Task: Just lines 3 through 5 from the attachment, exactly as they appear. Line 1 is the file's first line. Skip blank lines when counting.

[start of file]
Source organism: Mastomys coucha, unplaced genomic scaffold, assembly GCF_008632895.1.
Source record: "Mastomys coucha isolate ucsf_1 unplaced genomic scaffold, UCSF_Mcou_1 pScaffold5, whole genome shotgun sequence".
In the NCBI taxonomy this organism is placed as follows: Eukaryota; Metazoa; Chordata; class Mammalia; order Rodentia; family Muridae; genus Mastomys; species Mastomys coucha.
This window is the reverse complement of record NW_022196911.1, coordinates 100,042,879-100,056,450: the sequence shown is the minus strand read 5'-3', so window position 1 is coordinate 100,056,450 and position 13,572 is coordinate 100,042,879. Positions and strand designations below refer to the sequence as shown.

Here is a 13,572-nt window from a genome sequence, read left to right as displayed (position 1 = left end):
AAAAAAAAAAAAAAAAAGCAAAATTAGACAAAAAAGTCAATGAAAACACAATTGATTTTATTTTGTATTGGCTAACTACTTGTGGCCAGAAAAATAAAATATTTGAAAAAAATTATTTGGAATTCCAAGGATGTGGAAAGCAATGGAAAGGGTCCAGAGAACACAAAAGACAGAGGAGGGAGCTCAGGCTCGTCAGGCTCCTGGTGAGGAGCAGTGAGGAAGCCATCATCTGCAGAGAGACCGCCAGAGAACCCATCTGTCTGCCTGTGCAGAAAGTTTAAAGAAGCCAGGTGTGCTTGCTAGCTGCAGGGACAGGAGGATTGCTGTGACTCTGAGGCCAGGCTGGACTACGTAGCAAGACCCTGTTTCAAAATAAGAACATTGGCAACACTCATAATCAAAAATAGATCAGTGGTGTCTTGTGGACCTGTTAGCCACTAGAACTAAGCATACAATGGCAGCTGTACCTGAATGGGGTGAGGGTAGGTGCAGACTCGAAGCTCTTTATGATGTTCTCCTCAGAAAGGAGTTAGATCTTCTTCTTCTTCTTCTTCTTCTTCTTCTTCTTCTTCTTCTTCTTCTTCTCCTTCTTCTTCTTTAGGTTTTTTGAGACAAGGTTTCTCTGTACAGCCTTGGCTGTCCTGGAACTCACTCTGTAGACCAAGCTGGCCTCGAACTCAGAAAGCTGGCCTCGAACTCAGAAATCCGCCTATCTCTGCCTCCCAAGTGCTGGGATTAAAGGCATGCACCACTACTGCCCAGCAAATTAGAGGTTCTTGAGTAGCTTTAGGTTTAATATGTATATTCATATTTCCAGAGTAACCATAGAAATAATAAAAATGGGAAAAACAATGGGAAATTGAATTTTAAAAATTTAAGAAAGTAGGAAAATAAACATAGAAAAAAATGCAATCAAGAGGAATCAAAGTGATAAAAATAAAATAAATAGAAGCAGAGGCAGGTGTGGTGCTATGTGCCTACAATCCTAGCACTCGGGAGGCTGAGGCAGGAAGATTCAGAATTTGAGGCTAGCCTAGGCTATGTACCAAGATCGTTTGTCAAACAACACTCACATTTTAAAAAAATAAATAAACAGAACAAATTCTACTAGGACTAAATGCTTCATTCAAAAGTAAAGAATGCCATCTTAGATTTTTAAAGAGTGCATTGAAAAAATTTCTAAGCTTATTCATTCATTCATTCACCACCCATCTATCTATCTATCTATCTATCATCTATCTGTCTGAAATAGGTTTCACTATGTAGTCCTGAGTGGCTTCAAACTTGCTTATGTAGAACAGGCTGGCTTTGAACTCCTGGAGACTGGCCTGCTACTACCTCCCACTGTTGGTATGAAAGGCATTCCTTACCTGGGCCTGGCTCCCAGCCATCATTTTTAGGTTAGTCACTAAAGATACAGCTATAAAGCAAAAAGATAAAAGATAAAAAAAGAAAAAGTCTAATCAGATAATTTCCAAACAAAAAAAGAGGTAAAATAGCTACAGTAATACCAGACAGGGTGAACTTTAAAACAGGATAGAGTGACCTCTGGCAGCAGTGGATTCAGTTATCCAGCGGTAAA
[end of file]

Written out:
In the NCBI taxonomy this organism is placed as follows: Eukaryota; Metazoa; Chordata; class Mammalia; order Rodentia; family Muridae; genus Mastomys; species Mastomys coucha.
This window is the reverse complement of record NW_022196911.1, coordinates 100,042,879-100,056,450: the sequence shown is the minus strand read 5'-3', so window position 1 is coordinate 100,056,450 and position 13,572 is coordinate 100,042,879. Positions and strand designations below refer to the sequence as shown.

Here is a 13,572-nt window from a genome sequence, read left to right as displayed (position 1 = left end):